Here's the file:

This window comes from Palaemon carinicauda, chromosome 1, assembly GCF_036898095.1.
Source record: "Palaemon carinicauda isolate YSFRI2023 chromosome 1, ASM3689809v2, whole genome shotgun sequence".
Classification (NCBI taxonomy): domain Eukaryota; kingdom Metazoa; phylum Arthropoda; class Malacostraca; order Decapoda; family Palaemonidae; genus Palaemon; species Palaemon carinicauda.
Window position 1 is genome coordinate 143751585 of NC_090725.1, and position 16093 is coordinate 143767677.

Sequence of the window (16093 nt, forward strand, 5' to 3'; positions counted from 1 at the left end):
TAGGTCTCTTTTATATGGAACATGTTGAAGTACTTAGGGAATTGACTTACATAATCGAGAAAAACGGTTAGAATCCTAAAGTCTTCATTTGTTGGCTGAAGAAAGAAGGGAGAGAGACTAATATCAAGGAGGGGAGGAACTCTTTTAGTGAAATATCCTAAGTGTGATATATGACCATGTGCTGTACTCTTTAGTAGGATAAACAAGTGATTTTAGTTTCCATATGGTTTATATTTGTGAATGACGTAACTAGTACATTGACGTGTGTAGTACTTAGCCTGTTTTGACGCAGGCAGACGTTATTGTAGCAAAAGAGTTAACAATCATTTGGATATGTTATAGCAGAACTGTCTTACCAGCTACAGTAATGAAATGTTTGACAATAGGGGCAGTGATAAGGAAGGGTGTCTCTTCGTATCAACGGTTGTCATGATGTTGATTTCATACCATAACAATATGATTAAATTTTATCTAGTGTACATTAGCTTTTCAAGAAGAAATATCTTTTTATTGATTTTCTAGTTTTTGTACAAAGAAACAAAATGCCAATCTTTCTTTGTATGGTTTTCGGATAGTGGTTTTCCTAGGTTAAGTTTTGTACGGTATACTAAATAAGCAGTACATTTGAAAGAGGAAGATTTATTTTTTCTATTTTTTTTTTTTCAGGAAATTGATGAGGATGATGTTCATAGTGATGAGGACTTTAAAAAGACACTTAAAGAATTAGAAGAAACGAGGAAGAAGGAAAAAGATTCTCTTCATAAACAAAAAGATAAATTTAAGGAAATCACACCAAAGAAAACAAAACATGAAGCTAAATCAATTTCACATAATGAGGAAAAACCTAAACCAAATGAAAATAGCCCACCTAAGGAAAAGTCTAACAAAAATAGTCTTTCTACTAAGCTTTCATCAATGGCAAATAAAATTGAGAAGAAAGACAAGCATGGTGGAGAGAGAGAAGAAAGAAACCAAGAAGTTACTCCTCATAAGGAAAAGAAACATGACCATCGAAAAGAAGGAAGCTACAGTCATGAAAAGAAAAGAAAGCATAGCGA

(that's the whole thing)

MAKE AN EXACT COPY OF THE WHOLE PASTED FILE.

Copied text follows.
This window comes from Palaemon carinicauda, chromosome 1, assembly GCF_036898095.1.
Source record: "Palaemon carinicauda isolate YSFRI2023 chromosome 1, ASM3689809v2, whole genome shotgun sequence".
Classification (NCBI taxonomy): domain Eukaryota; kingdom Metazoa; phylum Arthropoda; class Malacostraca; order Decapoda; family Palaemonidae; genus Palaemon; species Palaemon carinicauda.
Window position 1 is genome coordinate 143751585 of NC_090725.1, and position 16093 is coordinate 143767677.

Sequence of the window (16093 nt, forward strand, 5' to 3'; positions counted from 1 at the left end):
TAGGTCTCTTTTATATGGAACATGTTGAAGTACTTAGGGAATTGACTTACATAATCGAGAAAAACGGTTAGAATCCTAAAGTCTTCATTTGTTGGCTGAAGAAAGAAGGGAGAGAGACTAATATCAAGGAGGGGAGGAACTCTTTTAGTGAAATATCCTAAGTGTGATATATGACCATGTGCTGTACTCTTTAGTAGGATAAACAAGTGATTTTAGTTTCCATATGGTTTATATTTGTGAATGACGTAACTAGTACATTGACGTGTGTAGTACTTAGCCTGTTTTGACGCAGGCAGACGTTATTGTAGCAAAAGAGTTAACAATCATTTGGATATGTTATAGCAGAACTGTCTTACCAGCTACAGTAATGAAATGTTTGACAATAGGGGCAGTGATAAGGAAGGGTGTCTCTTCGTATCAACGGTTGTCATGATGTTGATTTCATACCATAACAATATGATTAAATTTTATCTAGTGTACATTAGCTTTTCAAGAAGAAATATCTTTTTATTGATTTTCTAGTTTTTGTACAAAGAAACAAAATGCCAATCTTTCTTTGTATGGTTTTCGGATAGTGGTTTTCCTAGGTTAAGTTTTGTACGGTATACTAAATAAGCAGTACATTTGAAAGAGGAAGATTTATTTTTTCTATTTTTTTTTTTTCAGGAAATTGATGAGGATGATGTTCATAGTGATGAGGACTTTAAAAAGACACTTAAAGAATTAGAAGAAACGAGGAAGAAGGAAAAAGATTCTCTTCATAAACAAAAAGATAAATTTAAGGAAATCACACCAAAGAAAACAAAACATGAAGCTAAATCAATTTCACATAATGAGGAAAAACCTAAACCAAATGAAAATAGCCCACCTAAGGAAAAGTCTAACAAAAATAGTCTTTCTACTAAGCTTTCATCAATGGCAAATAAAATTGAGAAGAAAGACAAGCATGGTGGAGAGAGAGAAGAAAGAAACCAAGAAGTTACTCCTCATAAGGAAAAGAAACATGACCATCGAAAAGAAGGAAGCTACAGTCATGAAAAGAAAAGAAAGCATAGCGA